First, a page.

Tracking Time in the United States

How the U.S. Internal Revenue Service and you track length of stay may not align. See why the 180-day rule of thumb may not protect you from potential tax.

04.01.2017 - David Cieslowski, Vice President, Private Wealth Counselor

Tracking Time in the United States

Whether to escape winter, visit family, or attend a meeting, Canadians visit the United States often and for considerable periods of time. Talking to frequent US visitors, it is common to hear, “I always stay less than 180 days a year so I do not get taxed.”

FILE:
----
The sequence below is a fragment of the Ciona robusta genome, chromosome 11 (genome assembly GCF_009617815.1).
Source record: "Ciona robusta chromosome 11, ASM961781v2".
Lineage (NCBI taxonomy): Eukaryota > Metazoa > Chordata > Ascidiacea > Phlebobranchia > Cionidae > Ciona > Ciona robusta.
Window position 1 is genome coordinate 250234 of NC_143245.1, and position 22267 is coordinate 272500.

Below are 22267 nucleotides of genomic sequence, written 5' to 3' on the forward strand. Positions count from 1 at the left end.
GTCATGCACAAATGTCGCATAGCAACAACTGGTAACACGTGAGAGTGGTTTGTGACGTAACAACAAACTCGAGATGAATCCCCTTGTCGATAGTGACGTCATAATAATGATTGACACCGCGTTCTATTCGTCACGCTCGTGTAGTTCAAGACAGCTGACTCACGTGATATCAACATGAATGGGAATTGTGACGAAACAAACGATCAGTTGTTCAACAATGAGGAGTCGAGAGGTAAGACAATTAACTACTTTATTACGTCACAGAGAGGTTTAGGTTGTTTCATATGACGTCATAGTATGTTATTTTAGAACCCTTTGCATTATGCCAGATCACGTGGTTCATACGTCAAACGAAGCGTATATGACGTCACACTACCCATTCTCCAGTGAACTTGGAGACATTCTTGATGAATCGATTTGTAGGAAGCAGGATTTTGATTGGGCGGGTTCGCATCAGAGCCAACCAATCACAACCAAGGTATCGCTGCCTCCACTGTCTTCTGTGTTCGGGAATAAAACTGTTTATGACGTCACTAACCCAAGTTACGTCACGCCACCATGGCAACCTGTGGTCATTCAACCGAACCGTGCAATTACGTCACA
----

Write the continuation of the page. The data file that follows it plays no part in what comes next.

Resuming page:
That 180-day benchmark is a familiar rule of thumb, which is actually quite risky to rely upon as your sole protection from US taxation. Managing that risk starts with knowing how the regulations work and how the Internal Revenue Service (IRS) tracks your time.

The IRS applies the Substantial Presence Test (SPT) to determine if individuals (who are not citizens or permanent residents) are considered residents for tax purposes. Many people who use the 180-day rule measure their time according to the current year while the SPT measures days spent in the United States during the previous three years.



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